NBC Chief Environmental Affairs Correspondent Anne Thompson has been covering the BP oil spill since the Deepwater Horizon explosion killed 11 workers one year ago today. Reporting live from the Gulf Coast on the ongoing impact and the recovery efforts, she joined viewers for a live chat to discuss the disaster. You can replay the discussion below.

Chat with NBC's Anne Thompson

Video: A year after the BP oil spill, damage still adding up

  1. Closed captioning of: A year after the BP oil spill, damage still adding up

    >>> now to what brings us here to louisiana . it is hard to believe it's been a year since those first sketchy reports of some sort of big blowout on an offshore rig off the coast of louisiana . the bp disaster as it later become known went on for months, so did the relentlessly depressing underwater pictures. in all 4.9 million barrels of oil discharged over the long 87 days. to this day 66 miles of coastline remain moderately or severely oiled. so how is this area doing now? that is a big question. our chief environmental affairs correspondent anne thompson is back here with answers. here we are again, anne.

    >> hi, brian. things are tough down here in part because of the losses you can't quantify and promises that a year later have yet to be delivered. along louisiana 's coast al bayous, breeding grounds. air canons scare birds from sandbars and marshes where the mississippi river meets the gulf of mexico , and oil lies just beneath the surface. a reminder of the deadly explosion that sank the deep water horizon killing 11 men including shelley andz son's husband jason. for her family life can't be the same.

    >> i do the best i can. one day at a time. i don't normally plan past a week or two. we just keep moving forward as best we can.

    >> reporter: across the gulf folks try to recover and cope. oil production is still down 160,000 barrels a day, tourism losses will reach $22 billion by 2013 .

    >> we're not certain about the future of the gulf.

    >> reporter: the number on most people's mind is 20 million, the amount of the claims fund established to make victims cole administered by ken fineberg.

    >> there have been mistakes.

    >> reporter: he said the numbers reveal some success. 300,000 claims paid for a total of almost $4 billion. most were emergency payments.

    >> why don't you have people helping with the claims processing.

    >> reporter: today's frustration is over his calculation of final payments, a process some say is slow and doesn't cover all they've lost. can you make people whole? will you make people whole?

    >> i can't give you back your heritage. i can't restore the gulf the way it was 100 years ago. i can only do what small role i can play in providing you compensation for your current damage.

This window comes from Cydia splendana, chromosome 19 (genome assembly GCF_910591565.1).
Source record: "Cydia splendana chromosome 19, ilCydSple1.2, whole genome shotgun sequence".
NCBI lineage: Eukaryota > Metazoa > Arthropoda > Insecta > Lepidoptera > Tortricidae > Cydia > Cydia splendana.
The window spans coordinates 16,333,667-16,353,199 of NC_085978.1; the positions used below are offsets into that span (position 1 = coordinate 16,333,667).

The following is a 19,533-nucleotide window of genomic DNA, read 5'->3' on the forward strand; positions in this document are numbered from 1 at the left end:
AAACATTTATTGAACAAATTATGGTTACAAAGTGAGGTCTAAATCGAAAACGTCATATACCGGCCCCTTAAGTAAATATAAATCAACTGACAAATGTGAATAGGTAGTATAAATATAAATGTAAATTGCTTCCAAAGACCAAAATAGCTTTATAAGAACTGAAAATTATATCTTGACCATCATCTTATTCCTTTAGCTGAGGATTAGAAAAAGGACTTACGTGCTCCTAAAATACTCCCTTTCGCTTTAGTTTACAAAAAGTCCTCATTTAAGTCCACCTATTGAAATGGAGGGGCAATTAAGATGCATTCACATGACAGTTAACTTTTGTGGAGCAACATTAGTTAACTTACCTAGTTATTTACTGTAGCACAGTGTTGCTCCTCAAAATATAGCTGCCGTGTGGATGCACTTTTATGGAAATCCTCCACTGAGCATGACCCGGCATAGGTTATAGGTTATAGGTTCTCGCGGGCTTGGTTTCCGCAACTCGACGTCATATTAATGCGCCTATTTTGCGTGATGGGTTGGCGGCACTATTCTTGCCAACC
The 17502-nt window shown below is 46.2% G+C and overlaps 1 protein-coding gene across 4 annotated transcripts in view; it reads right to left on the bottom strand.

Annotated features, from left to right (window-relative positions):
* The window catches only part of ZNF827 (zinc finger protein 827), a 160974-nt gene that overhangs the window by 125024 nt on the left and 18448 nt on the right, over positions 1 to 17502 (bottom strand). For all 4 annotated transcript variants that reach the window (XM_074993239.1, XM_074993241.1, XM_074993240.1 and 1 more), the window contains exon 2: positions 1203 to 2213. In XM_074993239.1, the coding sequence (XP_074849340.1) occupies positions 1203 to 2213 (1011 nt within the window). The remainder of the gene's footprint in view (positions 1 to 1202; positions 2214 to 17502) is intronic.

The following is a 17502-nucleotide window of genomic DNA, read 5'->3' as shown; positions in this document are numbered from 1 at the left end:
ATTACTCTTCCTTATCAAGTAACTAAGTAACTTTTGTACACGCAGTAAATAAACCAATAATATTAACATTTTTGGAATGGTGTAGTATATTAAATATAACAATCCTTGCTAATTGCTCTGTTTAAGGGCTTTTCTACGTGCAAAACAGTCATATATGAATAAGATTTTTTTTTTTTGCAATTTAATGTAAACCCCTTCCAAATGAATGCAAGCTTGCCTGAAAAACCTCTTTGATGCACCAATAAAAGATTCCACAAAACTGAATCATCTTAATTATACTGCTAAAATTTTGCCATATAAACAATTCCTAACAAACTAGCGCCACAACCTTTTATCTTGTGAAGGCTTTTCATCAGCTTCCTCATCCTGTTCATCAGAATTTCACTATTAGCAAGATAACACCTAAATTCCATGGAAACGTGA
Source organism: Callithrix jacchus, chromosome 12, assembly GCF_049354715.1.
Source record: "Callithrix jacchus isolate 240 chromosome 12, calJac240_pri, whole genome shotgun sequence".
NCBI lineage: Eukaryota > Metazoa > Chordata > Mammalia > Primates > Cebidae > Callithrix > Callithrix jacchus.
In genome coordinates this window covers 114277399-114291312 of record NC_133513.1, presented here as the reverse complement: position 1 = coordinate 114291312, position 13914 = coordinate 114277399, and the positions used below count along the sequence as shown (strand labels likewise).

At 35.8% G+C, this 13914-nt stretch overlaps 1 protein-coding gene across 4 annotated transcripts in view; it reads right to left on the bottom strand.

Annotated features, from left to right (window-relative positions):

>> reporter: mitch is harvesting oysters again, but seams are slow.

    >> if we can get back to 30% of what we normally did, we'll be -- i know it's crazy to say this. somewhat satisfied, because at least we can do something and pay the bills.

    >> these are the tar balls they're talking about.

    >> reporter: he met with president obama on his first trip to the gulf and listened to his promises.

    >> you will not be abandoned.

    >> just getting our share of it back.

    >> reporter: now?

    >> i don't think that there's much he can do. kick fineberg in the butt and tell him to get off your butt.

    >> reporter: among the many questions, what's behind the fourfold increase in dolphin deaths. this doctor tracks the strandings in mississippi and alabama, 86 so far this year, 67 babies.

    >> it is very unusual. it was very concerning.

    >> reporter: but there are no answers yet. the government won't reveal any results because of the ongoing criminal investigation into the spill. dr. samantha joy of the university of georgia is looking at the effects of a layer of oil her team found on the bottom of the gulf, suffocating the first links in the food web .

    >> you cannot expect those kinds of impacts to be clear and apparent.

    >> reporter: though much is unknown and yet there still is hope.

    >> there's no doubt that it will come back and be as robust as it was before. it's going to take time.

    >> reporter: now, despite that optimism, the people down here who have generations invested in these waters say they need fast financial help so they can stay afloat and give this to the next generation. brian.

    >> i want to talk a little bit more about this later on the broadcast, specifically the oil that remains here. anne thompson with us here

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